When architects had abrogated their tasks to “the merciless commercialization of the human environment,” Muzharul Islam remained fairly persistent in his call for producing a “decent architecture” and in the making of a “decent society.” In his formulation for architecture and society for Bangladesh, he abhorred symbolic apparatuses and what he described as “flourish,” the convenient tools of contemporary architecture. The topic of symbol was particularly an anathema for him. “Symbol for what?” he would retort sharply at a suggestion for such practices. “Symbol of what? Symbol for whom? You raise the issue of symbols. I feel that human society has been kept in darkness for thousands of years by the use of symbols. I revolt against it. By raising the issue of symbols, in the name of symbols, my perspective has been kept limited.” A subtle and restrained vision for the future, for an ideal Bangladesh that is decent and enlightened (“bhadra samaj”), was a constant refrain with Muzharul Islam.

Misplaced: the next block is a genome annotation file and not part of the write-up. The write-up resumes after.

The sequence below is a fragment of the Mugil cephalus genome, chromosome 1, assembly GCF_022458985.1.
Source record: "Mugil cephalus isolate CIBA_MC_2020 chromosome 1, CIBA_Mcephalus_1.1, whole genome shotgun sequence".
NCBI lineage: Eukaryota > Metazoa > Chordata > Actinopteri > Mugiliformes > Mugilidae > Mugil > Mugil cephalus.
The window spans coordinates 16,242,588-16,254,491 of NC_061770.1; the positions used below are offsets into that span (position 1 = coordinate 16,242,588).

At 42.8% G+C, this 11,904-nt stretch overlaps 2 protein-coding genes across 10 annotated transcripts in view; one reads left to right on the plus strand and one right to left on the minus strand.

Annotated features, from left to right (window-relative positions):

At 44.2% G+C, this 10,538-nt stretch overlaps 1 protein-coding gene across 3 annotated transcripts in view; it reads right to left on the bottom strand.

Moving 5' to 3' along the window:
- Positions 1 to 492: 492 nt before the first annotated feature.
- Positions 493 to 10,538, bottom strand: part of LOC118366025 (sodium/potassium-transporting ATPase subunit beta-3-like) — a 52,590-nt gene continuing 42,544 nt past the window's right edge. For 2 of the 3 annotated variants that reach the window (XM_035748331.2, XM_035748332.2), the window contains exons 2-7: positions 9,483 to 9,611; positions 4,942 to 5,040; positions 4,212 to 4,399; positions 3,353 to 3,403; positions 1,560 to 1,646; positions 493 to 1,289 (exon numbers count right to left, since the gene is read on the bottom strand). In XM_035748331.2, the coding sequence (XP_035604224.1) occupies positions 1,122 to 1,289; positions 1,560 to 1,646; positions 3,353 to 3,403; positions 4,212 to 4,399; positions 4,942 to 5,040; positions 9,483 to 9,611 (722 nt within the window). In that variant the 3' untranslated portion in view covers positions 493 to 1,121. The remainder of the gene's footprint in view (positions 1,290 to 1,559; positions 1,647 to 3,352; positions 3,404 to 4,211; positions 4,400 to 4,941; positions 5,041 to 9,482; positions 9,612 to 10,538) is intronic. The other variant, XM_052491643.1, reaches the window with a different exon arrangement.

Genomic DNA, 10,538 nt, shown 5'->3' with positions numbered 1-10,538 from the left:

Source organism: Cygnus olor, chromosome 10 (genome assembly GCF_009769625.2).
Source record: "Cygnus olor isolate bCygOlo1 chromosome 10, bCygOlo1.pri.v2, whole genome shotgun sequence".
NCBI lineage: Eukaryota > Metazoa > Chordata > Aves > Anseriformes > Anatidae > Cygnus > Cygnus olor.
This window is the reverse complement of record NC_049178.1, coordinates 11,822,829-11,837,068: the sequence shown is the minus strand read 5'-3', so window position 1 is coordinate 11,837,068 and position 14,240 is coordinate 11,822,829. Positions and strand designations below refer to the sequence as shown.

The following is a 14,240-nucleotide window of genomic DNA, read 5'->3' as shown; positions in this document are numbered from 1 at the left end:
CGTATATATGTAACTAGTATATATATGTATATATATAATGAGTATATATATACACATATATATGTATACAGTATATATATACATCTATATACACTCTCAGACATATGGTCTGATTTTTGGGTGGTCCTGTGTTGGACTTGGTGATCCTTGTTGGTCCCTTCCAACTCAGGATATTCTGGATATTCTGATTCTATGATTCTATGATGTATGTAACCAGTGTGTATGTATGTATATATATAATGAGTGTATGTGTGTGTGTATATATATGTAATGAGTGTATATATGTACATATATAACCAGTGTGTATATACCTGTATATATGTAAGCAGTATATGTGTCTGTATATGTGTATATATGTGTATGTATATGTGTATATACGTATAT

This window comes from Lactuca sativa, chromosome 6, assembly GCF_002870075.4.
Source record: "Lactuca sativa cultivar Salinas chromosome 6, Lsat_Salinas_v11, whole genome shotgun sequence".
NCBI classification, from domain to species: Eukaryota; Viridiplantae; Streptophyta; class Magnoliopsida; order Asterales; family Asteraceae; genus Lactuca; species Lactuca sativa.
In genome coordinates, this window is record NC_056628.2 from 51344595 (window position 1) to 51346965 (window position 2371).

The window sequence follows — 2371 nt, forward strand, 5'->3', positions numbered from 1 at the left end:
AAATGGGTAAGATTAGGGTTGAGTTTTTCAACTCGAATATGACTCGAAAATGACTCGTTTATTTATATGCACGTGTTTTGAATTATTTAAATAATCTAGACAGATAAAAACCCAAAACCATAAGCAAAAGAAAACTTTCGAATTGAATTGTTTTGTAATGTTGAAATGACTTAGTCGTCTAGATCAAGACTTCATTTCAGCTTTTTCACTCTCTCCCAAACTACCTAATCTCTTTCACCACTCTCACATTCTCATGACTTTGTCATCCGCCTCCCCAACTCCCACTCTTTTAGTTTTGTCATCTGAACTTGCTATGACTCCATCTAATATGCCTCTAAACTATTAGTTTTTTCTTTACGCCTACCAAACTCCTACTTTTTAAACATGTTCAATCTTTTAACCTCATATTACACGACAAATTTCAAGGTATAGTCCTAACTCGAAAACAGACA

If the crisis in European architecture in the 19th century led to the task of a continual invention of advanced solutions, as a political process as Tafuri noted, then the architect’s role as idealist became critical. Islam believed it is far more important in a place like Bangladesh with scarce resources and environmental fallibility to be a political visionary (I describe that as “pragmatic utopia”). His idea of an equitable and decent social condition, bhadra samaj, translates into thinking about new types of settlement morphology in which the lopsided differentia between the city and the village would be erased. Islam’s thought on new villages is radical and provisional, but remain a provocation that has not been picked up by the next generation. New thinking on settlements is particularly critical when land and landscape are the crux in the great game of capitalist development, much more so now than what was anticipated in the 1980s.
A ferocious intellect represented in the emblem of the winged eye often creates an ironic predicament making its bearer a kind of a tragic hero. Such vigilance against a relentless and wily opposition that could wear down anyone lends an heroic aura to Muzharul Islam. It also results in a solitary struggle with increasingly few compatriots. Even family members, admits his daughter Dalia Nausheen, found it hard to cope with Islam’s forward-oriented thinking. At the same time, as a kind of redemption, Nausheen writes: “He could comprehend the future beautifully.” The evidence is here in this book.